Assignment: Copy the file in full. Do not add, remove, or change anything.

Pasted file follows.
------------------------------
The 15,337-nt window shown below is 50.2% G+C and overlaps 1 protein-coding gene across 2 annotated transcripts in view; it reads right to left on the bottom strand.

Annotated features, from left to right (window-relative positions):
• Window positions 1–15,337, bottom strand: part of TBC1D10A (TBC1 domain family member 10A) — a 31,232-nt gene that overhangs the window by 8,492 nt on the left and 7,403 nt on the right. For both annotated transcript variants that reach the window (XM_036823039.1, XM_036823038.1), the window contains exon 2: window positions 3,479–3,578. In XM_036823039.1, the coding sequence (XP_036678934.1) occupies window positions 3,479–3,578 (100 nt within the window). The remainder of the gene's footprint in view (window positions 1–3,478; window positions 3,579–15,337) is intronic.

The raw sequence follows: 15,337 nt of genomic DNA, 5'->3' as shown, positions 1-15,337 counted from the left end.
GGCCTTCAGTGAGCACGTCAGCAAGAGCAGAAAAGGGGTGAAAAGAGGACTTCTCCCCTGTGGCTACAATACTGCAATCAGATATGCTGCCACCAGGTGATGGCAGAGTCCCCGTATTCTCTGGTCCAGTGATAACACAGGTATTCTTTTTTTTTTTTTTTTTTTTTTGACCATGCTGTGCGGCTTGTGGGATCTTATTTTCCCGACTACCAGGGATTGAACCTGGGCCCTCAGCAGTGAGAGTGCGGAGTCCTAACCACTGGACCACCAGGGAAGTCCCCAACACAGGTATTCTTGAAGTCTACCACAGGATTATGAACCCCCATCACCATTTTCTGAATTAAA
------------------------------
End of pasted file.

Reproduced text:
The 15,337-nt window shown below is 50.2% G+C and overlaps 1 protein-coding gene across 2 annotated transcripts in view; it reads right to left on the bottom strand.

Annotated features, from left to right (window-relative positions):
• Window positions 1–15,337, bottom strand: part of TBC1D10A (TBC1 domain family member 10A) — a 31,232-nt gene that overhangs the window by 8,492 nt on the left and 7,403 nt on the right. For both annotated transcript variants that reach the window (XM_036823039.1, XM_036823038.1), the window contains exon 2: window positions 3,479–3,578. In XM_036823039.1, the coding sequence (XP_036678934.1) occupies window positions 3,479–3,578 (100 nt within the window). The remainder of the gene's footprint in view (window positions 1–3,478; window positions 3,579–15,337) is intronic.

The raw sequence follows: 15,337 nt of genomic DNA, 5'->3' as shown, positions 1-15,337 counted from the left end.
GGCCTTCAGTGAGCACGTCAGCAAGAGCAGAAAAGGGGTGAAAAGAGGACTTCTCCCCTGTGGCTACAATACTGCAATCAGATATGCTGCCACCAGGTGATGGCAGAGTCCCCGTATTCTCTGGTCCAGTGATAACACAGGTATTCTTTTTTTTTTTTTTTTTTTTTTGACCATGCTGTGCGGCTTGTGGGATCTTATTTTCCCGACTACCAGGGATTGAACCTGGGCCCTCAGCAGTGAGAGTGCGGAGTCCTAACCACTGGACCACCAGGGAAGTCCCCAACACAGGTATTCTTGAAGTCTACCACAGGATTATGAACCCCCATCACCATTTTCTGAATTAAA